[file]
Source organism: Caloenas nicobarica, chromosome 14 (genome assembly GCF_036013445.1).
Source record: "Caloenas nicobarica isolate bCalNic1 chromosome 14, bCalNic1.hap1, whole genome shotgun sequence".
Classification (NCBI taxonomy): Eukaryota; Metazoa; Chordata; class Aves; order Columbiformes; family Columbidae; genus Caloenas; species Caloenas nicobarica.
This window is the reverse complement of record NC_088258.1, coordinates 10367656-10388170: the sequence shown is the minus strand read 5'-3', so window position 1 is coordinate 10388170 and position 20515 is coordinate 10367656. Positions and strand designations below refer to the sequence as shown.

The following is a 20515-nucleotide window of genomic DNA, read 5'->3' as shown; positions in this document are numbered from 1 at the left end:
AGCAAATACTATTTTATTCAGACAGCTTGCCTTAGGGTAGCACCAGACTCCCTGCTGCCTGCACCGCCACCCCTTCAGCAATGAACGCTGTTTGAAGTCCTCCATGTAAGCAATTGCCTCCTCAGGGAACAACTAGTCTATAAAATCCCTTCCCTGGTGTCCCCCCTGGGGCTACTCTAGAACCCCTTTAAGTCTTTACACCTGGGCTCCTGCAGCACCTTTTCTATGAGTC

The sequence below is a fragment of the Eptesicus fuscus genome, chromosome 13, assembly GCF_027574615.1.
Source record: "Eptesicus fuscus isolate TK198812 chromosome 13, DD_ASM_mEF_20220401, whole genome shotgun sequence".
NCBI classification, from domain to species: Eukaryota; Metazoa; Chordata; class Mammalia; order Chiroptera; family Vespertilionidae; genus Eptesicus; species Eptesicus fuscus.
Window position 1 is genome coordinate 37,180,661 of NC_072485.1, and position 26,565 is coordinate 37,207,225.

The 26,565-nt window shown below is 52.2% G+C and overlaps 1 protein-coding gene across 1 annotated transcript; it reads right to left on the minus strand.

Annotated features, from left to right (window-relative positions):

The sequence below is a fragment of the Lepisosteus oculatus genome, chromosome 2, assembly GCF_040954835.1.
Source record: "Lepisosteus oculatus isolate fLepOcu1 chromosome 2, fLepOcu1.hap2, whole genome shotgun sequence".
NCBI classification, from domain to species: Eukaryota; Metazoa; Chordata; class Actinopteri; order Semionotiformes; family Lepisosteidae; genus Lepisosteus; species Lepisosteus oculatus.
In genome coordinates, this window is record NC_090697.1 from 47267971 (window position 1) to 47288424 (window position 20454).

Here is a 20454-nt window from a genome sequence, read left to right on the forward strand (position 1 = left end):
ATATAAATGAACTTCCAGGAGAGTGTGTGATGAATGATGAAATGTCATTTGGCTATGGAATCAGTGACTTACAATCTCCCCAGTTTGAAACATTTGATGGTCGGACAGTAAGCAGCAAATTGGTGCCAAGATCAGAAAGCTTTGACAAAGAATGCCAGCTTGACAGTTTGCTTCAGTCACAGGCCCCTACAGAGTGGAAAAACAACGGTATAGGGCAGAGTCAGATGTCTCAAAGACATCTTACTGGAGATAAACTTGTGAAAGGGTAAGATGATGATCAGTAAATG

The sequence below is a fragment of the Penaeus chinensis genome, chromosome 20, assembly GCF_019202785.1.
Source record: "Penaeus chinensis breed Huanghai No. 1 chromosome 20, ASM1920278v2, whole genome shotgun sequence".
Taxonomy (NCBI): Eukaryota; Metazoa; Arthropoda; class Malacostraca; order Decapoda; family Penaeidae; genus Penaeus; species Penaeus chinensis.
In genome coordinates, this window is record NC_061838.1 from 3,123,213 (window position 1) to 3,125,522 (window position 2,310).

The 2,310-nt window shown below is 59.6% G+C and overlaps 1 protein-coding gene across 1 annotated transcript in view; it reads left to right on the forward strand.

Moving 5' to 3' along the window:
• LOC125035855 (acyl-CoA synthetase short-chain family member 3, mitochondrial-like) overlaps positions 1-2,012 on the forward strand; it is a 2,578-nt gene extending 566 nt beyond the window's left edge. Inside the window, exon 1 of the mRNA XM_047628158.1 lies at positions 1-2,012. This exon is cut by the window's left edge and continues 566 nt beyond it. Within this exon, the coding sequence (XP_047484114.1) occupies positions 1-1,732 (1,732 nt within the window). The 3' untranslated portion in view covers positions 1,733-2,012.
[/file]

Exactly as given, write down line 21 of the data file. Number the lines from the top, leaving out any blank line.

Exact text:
Taxonomy (NCBI): Eukaryota; Metazoa; Arthropoda; class Malacostraca; order Decapoda; family Penaeidae; genus Penaeus; species Penaeus chinensis.